An estimated one million Australians at high risk may not have been receiving recommended preventive treatments
We still seem disappointingly distant from getting it right with disease prevention in Australia. An analysis of data from the 2011–12 Australian National Health Measures Survey reported in this issue of the MJA1 found that most respondents at high risk of cardiovascular disease (CVD) were not receiving the recommended combination of blood pressure-lowering and lipid-lowering medications. Applying these estimates to the general population, almost one million Australians at high risk may not have been receiving these treatments, although their use has long been recommended by the national peak body on the basis of level A evidence.
Perhaps the data are incorrect? While the response rate to the survey among those aged 45–74 years (47%) was lower than desirable, survey respondents would be expected to have better, not worse, treatment rates than non-respondents. It is also likely that self-reporting overestimates treatment levels. Perhaps the data reflect the prevalence of contraindications to recommended treatment? Again, this is unlikely: definite contraindications to lipid-lowering and blood pressure-lowering medications are very rare, and placebo-controlled trials have shown that only a small proportion of subjects taking statins experience symptomatic side effects.2
What is going wrong?
How much of the problem is related to physicians not prescribing medications in the first place, and how much is due to patients not continuing to use them in the long term? For people with an acute coronary syndrome, prescription rates at discharge have climbed steadily in recent years; the main challenge seems to be the steady drop-off in adherence in the months and years following the acute event.3 Both patient- and prescriber-related factors contribute to this drop-off. Patient-related factors include comorbidities, mental health problems, social context, and their perceptions of their illness; even those who have a heart attack underestimate their risk, and misperceptions are associated with the persistence of risk-elevating behaviours, including smoking and non-adherence to medication.4 The cost of drugs may play a bigger role in the Australian context than is recognised.5 Physicians may fail to recognise non-adherence or explain the need to continue therapy. Over-attribution of “side effects” to medication is also a factor,2 compounded in Australia by biased media coverage about statins.6
For people at high primary risk of CVD, we suspect the main problem is under-prescribing of medications that reduce the risk of CVD. A paradigm change is needed, and we have only begun to address this need. The dominant paradigm for many decades has been to prescribe these medications only for people with hypertension or dyslipidaemia; indeed, many drug labels still recognise only these indications. The compelling rationale that use of these drugs should instead be primarily targeted on the basis of high absolute risk of CVD has been plain for many years. The evidence for the benefits of blood pressure-lowering medications for people with non-optimal blood pressure but without hypertension has become even clearer in the past few months.7 Nevertheless, diagnosis and treatment practices for hypertension remain similar to those of several decades ago, when it was erroneously thought there was a threshold of hypertension below which lowering blood pressure conferred no benefit.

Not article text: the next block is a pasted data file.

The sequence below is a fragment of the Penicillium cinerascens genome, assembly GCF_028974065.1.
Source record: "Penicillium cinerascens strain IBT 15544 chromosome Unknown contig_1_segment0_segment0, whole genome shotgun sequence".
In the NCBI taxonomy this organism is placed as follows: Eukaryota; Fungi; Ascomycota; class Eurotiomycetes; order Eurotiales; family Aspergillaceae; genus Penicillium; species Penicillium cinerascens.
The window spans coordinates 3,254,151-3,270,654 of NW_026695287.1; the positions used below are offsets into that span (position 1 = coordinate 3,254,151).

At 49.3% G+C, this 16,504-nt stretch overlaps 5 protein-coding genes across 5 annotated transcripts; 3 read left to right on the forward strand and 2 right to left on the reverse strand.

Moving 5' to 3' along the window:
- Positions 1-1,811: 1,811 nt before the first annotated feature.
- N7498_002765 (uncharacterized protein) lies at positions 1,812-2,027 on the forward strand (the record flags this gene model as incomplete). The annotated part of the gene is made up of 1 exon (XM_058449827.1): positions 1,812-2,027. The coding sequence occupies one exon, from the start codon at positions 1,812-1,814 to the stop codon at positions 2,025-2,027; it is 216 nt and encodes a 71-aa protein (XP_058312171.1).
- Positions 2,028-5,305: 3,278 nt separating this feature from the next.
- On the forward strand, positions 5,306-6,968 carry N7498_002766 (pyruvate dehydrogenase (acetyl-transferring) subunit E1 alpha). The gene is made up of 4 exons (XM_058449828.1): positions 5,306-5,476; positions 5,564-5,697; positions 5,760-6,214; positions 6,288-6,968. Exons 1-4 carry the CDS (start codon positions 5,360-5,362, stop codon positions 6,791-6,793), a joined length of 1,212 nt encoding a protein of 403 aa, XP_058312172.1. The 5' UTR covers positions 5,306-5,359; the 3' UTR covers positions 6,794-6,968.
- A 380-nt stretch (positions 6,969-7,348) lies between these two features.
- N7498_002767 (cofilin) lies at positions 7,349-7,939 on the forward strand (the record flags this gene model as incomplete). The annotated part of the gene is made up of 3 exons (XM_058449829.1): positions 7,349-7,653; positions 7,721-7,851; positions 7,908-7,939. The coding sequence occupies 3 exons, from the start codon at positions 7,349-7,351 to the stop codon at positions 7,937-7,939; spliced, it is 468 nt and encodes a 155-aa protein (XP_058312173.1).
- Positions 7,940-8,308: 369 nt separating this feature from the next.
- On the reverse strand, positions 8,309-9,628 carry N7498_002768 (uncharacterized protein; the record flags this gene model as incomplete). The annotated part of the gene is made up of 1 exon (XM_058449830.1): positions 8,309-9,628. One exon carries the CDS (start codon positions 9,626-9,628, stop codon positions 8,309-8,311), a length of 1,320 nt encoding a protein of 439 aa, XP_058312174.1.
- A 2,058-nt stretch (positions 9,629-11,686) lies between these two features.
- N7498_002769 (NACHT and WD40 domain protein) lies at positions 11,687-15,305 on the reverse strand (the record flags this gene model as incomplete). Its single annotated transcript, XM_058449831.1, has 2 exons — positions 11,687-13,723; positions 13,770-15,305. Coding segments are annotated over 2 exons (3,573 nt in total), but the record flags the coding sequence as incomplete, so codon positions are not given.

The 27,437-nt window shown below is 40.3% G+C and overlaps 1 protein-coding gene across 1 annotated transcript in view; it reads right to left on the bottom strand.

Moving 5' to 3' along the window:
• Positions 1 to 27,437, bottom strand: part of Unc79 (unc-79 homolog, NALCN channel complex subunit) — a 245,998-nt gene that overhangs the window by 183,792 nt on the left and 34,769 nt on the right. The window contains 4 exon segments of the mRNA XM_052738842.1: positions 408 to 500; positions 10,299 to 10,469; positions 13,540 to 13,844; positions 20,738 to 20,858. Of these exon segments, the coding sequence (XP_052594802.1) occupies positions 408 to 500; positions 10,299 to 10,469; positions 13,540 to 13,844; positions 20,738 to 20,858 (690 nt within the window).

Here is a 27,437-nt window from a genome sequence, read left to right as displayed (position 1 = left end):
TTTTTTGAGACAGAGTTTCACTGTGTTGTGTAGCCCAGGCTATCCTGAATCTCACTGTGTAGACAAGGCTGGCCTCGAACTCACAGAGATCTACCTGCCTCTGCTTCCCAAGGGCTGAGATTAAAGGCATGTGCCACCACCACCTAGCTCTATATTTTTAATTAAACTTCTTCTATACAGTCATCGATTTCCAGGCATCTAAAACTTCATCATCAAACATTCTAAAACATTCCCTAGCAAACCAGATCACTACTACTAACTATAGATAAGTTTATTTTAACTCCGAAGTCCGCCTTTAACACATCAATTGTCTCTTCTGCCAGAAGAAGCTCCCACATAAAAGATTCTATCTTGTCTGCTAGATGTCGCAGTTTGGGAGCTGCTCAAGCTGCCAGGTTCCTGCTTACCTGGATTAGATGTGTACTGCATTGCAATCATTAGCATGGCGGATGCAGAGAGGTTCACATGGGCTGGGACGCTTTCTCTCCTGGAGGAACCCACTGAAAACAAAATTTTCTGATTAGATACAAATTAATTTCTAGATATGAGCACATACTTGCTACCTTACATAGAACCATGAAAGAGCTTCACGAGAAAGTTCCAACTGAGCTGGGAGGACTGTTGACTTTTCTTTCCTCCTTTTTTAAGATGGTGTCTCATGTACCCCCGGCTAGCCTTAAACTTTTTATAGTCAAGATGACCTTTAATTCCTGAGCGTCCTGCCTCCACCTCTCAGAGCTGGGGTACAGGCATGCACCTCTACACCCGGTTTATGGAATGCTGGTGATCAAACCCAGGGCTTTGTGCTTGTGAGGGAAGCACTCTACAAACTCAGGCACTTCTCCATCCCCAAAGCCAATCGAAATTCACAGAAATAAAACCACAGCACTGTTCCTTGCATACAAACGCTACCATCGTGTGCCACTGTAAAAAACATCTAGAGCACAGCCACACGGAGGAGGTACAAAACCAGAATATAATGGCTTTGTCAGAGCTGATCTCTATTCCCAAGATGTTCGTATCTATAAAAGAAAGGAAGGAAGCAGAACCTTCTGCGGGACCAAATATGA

Do we need to try something new?
We clearly need to improve our strategies for addressing the evidence–practice gap in CVD risk management. This is part of a wider systemic problem in continuing medical education, our ability to translate large amounts of new research data into practice.
Should we be considering a public health and policy-driven approach? In the United Kingdom, the Quality and Outcomes Framework (QOF) annually rewards practices for their provision of quality care according to evidence-based indicators.8 For example, the indicators for the secondary prevention of coronary heart disease (CHD) include general practices maintaining a register of CHD patients and of the proportions prescribed angiotensin-converting enzyme inhibitors or angiotensin-receptor blockers, aspirin, β-blockers, and statins.8 A registry would enable practices to have annual recall programs for reviewing treatment of CHD patients. In Australia, the National Health and Medical Research Council has recently adopted implementing the absolute risk approach to primary prevention as a priority for research translation.9
Technology-based solutions may also help. Hospital medical records, patient-controlled e-health medical records, and general practice medical records could incorporate red flags for pre-specified indicators of prevention needs not being met. Electronic decision support studies support the potential effectiveness of these type of strategies.10 Other technology-based solutions could include smart pill boxes, pharmacy support programs, telehealth support, and automated text reminders.11 These strategies are all ready to roll now, whereas other innovations, such as polypills, may play a role in the near future.12 There is evidence that supports the efficacy of all these strategies, but none has yet been substantively employed.
CVD is our leading killer and cause of health care costs, but almost one million Australians at high risk may not have been receiving the basic recommended preventive medications. This is the low-hanging fruit in CVD control. A multifaceted approach is needed: patient-centred, evidence-based primary care will be the key.
Provenance: Commissioned; externally peer reviewed.
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